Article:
The Roshen confectionery plant in the Russian city of Lipetsk will close in April for political and economic reasons, Roshen’s press service has announced. Production in Lipetsk has shrunk threefold since 2013 because of the sanctions imposed by Russia on imports from Ukraine, falling purchasing capacity, and smear campaigns in both Russian and Ukrainian media, according to the statement. Moreover, it has been impossible to sell the factory because its assets were frozen by Russian authorities, said Roshen (Roshen.ua, January 20).
Roshen confectioneries, scattered across Eastern Europe, are the backbone of Ukrainian President Petro Poroshenko’s business empire. He promised to sell them ahead of his victorious presidential election campaign in spring 2014, but has thus far failed to do so. The inability to resolve the conflict of interest between his public office and his private business has been eroding popular trust in the president, especially following the Panama Papers data leak last spring, which exposed him to tax evasion accusations. Poroshenko’s team defended the president by saying that his offshore company in the British Virgin Islands mentioned in those papers had been set up in order to transfer Roshen to a blind trust to be managed by Rothschild Group. The trust deal was signed in January 2016, Rothschild confirmed (Interfax-Ukraine, April 7, 2016).
Owning a factory in Russia—thus paying taxes in a country that invaded Ukraine and annexed a part of it in 2014—made Poroshenko vulnerable to domestic criticism. However, it has proved difficult to sell the plant. Makar Pasenyuk, the director of the investment company ICU, which Poroshenko tasked with selling Roshen, said in an interview last December that although potential buyers conducted due diligence, it would be impossible to close a deal to sell the Lipetsk confectionery because of the property arrest by Russian authorities (Biz.liga.net, December 5, 2016).
Russian President Vladimir Putin underscored Poroshenko’s political vulnerability, announcing last fall, perhaps tongue in cheek, that Poroshenko’s business in Russia was profitable and successful, while adding that courts “imposed certain restrictions” (Kremlin.ru, October 27, 2016). Ukrainian investigative journalist Dmytro Hnap suggested that recent trolling of Poroshenko by Russian delegates at the Davos Economic Forum (held on January 17–20) was the last straw for him. The Russians kept telling diplomats and politicians from Europe and the United States that Poroshenko’s business in Russia fared well in spite of the war and sanctions, so he was not to be trusted, according to Hnap’s sources (Gordonua.com, January 20).
As a politician, it would have made logical sense for Poroshenko to have given up his factory in Russia long ago; but as a businessman, he hesitated and kept looking for a buyer. Meanwhile, Roshen received $72 million in dividends from the Lipetsk business in 2014–2016 (Roshen.com, October 28). However, the business was not exactly prospering recently. Production plummeted to 3,000 tons of candies last year, from more than 10,000 tons in 2012; and the Lipetsk confectionery plant stopped exports to other Commonwealth of Independent States (CIS) countries (Interfax, January 20). The confectionery has complained of tax audits and searches, accusations of copyright violations, boycotts of its candies, and harassment of its workers by OMON riot police. Roshen has cut 1,000 jobs in Lipetsk thus far, and another 700 are to be cut this year (Vesti-ukr.com, January 22; Vedomosti.ru, January 20).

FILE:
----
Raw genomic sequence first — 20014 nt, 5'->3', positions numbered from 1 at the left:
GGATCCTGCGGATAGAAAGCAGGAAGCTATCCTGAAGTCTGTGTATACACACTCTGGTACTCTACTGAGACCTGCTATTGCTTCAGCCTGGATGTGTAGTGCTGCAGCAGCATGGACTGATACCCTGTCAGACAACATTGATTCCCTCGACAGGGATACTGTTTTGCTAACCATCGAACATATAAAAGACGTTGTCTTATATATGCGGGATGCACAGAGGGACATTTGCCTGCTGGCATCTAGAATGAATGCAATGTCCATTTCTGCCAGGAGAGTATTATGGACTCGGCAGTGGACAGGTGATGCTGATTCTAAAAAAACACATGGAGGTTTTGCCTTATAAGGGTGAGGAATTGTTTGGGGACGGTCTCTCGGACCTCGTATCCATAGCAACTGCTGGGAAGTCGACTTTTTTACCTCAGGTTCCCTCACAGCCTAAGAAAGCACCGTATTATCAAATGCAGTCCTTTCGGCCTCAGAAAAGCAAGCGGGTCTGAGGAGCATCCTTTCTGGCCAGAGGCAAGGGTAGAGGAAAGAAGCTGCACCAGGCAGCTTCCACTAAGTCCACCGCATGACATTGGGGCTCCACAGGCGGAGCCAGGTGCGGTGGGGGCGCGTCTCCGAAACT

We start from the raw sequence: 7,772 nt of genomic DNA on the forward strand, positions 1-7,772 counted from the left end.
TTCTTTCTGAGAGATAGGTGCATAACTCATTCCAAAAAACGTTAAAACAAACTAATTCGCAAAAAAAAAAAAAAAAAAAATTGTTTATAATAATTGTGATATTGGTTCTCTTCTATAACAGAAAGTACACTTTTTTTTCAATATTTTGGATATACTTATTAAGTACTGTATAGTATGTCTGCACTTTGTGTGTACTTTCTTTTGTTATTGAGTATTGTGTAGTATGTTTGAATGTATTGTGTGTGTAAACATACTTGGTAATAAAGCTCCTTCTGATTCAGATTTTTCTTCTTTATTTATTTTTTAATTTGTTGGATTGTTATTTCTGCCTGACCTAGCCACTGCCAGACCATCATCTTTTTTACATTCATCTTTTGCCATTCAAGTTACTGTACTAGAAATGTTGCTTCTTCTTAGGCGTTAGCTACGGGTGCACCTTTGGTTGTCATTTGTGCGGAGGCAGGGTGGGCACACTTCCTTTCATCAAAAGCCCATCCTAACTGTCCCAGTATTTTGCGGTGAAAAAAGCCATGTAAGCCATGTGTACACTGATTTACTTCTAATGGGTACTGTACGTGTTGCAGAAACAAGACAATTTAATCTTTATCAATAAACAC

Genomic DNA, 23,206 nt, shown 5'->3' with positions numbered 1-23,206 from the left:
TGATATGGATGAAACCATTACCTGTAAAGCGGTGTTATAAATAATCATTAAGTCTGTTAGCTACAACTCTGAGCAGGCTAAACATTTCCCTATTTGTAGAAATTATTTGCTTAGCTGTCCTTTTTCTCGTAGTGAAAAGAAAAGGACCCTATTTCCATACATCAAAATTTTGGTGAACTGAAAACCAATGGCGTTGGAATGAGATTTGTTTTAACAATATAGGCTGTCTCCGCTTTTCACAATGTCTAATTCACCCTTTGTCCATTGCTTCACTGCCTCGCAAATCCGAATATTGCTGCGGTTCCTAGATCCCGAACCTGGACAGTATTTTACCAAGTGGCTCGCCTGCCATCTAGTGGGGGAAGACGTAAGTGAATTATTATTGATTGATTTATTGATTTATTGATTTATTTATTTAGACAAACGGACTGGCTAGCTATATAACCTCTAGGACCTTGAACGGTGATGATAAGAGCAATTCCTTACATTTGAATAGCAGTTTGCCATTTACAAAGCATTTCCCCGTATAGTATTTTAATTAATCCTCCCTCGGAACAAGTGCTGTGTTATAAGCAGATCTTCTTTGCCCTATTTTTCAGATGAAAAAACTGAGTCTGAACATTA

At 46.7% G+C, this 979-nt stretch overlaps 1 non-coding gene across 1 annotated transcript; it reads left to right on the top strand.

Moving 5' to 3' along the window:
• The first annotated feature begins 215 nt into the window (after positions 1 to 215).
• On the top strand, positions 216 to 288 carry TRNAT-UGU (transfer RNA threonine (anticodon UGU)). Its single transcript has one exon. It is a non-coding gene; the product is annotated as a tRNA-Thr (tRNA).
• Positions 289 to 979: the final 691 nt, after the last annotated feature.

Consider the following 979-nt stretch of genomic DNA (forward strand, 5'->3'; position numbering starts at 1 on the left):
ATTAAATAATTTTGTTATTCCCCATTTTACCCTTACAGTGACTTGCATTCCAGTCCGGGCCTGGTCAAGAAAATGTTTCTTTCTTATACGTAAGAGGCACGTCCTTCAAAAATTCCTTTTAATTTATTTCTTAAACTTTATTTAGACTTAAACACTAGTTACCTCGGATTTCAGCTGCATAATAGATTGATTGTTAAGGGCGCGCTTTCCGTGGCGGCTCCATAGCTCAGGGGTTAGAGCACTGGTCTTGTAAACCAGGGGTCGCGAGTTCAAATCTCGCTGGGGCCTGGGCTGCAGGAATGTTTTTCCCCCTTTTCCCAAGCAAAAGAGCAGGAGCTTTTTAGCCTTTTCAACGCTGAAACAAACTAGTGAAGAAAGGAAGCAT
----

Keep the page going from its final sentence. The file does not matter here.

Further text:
Just as Roshen said in the press release cited above, it was most probably a combination of economic and political factors that eventually prompted Poroshenko to close his business in Russia. The upcoming Ukrainian presidential elections in March 2019 are likely the most important domestic political factor, as Poroshenko will almost certainly be running for re-election. Poroshenko has not fared well in recent opinion polls, which show that only some 10 percent of Ukrainians are ready to vote for him. He is likely to run neck-and-neck with his arch-rival, Yulia Tymoshenko, who keeps saying that Poroshenko finances Russian aggression because his Lipetsk factory pays taxes in Russia (Ukraine-elections.com.ua, accessed on January 26; Pravda.com.ua, November 23). In this respect, the closure of the Lipetsk factory is a positive for Poroshenko. Now his rivals will approach the election without this important trump card in their hand.
But Poroshenko remains one of Ukraine’s richest businessmen. His worth is estimated at almost $1 billion (Forbes.net.ua, accessed January 26). Even if he had sold all of his Roshen factories, Poroshenko would still own a bank and assets in agricultural, machine-building, insurance, entertainment, retail and media industries, according to his income declaration (Public.nazk.gov.ua, accessed January 26). Notably, Poroshenko insists that he will not sell 5 Kanal, one of Ukraine’s most popular news TV channels, which he has not been shy to use as a canvassing tool in his election campaigns. Poroshenko’s apparent inability to separate business from politics is likely to continue to hurt his public image, both internationally and at home, in the run-up to the next election.